Governance experts have revealed their opposition to reforms in Hong Kong that have seen the introduction of restricted access to the personal details of company directors.
The Asian Corporate Governance Association (ACGA) has sent an open letter to Hong Kong’s Legislative Council and the secretary for financial services arguing that Hong Kong is running against global trends of increased transparency.
“Curtailing transparency in such a manner is an exceptionally regressive step for Hong Kong,” states the letter, which also complains that the reforms have been launched without public consultation.
The proposed rule changes were announced in March and mean board directors will not be forced to reveal home addresses, or full passport or identification numbers on the public registry for companies.
However, a second and third wave of reforms in Hong Kong running to 2023 would see the public barred from viewing so-called “protected information” and then allow directors to apply for the protection of further information.
Complaints have been made in many quarters that the move will allow directors to use different versions of their name, thus concealing their true identity.
The ACGA says the measure “creates a new loophole where company directors will be able to shield corporate interests from the public eye simply by engaging in creative name play”.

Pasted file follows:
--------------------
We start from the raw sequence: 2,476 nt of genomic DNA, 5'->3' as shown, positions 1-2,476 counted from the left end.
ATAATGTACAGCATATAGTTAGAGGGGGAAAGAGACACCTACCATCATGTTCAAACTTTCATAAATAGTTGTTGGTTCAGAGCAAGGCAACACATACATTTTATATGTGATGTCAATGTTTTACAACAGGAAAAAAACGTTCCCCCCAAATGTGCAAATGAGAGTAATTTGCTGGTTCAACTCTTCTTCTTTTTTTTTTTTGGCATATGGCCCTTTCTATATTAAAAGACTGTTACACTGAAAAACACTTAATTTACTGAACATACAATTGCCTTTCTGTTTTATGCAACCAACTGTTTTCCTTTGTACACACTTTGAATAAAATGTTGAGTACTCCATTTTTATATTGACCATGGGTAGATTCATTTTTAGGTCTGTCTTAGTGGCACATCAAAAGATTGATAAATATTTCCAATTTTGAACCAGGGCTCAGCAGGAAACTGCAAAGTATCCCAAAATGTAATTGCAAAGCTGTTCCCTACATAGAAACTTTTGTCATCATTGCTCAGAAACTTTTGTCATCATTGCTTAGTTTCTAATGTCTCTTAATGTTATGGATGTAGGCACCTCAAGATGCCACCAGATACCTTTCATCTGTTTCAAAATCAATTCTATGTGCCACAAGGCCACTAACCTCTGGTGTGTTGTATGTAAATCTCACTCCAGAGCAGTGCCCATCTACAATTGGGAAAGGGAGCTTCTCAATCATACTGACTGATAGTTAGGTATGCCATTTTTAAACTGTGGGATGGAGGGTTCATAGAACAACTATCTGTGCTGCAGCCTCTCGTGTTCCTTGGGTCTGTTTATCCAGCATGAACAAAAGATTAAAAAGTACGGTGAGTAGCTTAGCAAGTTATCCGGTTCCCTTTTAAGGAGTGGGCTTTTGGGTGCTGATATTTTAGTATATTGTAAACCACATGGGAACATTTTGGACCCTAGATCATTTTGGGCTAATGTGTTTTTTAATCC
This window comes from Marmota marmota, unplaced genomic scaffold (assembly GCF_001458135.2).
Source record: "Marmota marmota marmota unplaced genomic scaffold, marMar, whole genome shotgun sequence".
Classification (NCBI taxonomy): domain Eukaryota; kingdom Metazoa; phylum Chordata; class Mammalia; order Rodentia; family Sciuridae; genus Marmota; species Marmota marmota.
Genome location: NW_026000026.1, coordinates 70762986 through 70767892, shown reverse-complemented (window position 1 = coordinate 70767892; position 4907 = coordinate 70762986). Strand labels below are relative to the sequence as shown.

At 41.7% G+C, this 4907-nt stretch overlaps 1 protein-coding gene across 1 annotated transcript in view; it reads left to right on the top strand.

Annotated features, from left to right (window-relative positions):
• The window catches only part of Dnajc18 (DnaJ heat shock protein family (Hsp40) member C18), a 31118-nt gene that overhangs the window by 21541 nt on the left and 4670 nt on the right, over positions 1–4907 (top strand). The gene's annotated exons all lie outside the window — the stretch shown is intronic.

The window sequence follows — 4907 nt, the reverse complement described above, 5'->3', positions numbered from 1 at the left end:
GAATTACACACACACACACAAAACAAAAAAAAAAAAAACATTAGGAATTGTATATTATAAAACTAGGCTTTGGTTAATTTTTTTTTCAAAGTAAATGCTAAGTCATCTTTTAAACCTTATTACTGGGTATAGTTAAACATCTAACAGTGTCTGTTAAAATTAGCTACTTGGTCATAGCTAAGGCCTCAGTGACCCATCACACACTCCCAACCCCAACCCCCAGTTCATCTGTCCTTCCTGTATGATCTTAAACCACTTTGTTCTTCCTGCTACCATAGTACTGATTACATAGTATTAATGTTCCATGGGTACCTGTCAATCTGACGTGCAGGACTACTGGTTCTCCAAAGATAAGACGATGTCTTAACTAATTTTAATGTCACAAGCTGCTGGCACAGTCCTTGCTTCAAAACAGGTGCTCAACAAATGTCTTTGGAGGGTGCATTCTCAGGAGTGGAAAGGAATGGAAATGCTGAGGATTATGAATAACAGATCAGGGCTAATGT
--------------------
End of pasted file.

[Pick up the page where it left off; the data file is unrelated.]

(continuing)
It adds the change will restrict zcces to information and potentially create an environment in which information is only available to a “select few”.
“The free flow of reliable information is essential for a market dominated by large controlling shareholders, complex corporate structures, cross-directorships and myriad connected-party transactions.
“Investors, journalists and stakeholders require definitive data on market actors to check the bona fides of deals, hold companies that enjoy limited liability to account and identify abusive activity.”
Hong Kong’s journalists have complained and called for the changes to be withdrawn. Carrie Lam, the chief executive of Hong Kong’s Legislative Council, is reported in the South China Morning Post saying: “Personal information should be protected… It should not be disclosed unless there is a crucial need for it to be made public.”
She has said the new measures will end the “weaponisation” of personal information and strike a balance between privacy and transparency.
Hong Kong has been witnessing an IPO boom over the past year as Chinese companies rush to float on a market that recently allowed the use of dual-class shares.
In March it was reported that Hong Kong Stock Exchange said post-tax profits had risen 70% year-on-year driven by a rash of big listings. In February Chinese video platform Kuaishou raised $5bn from its listing.
The ACGA wants Hong Kong to withdraw the new proposal and conduct a public consultation seeking stakeholder views.
“The proposal gives dishonest directors a free pass to shield their interests from scrutiny and only serves to damage Hong Kong’s reputation as a transparent place to do business.
“Investors require a level playing field where bad actors are held accountable. Extensive company research and due diligence is a prerequisite for any business transaction or investment.”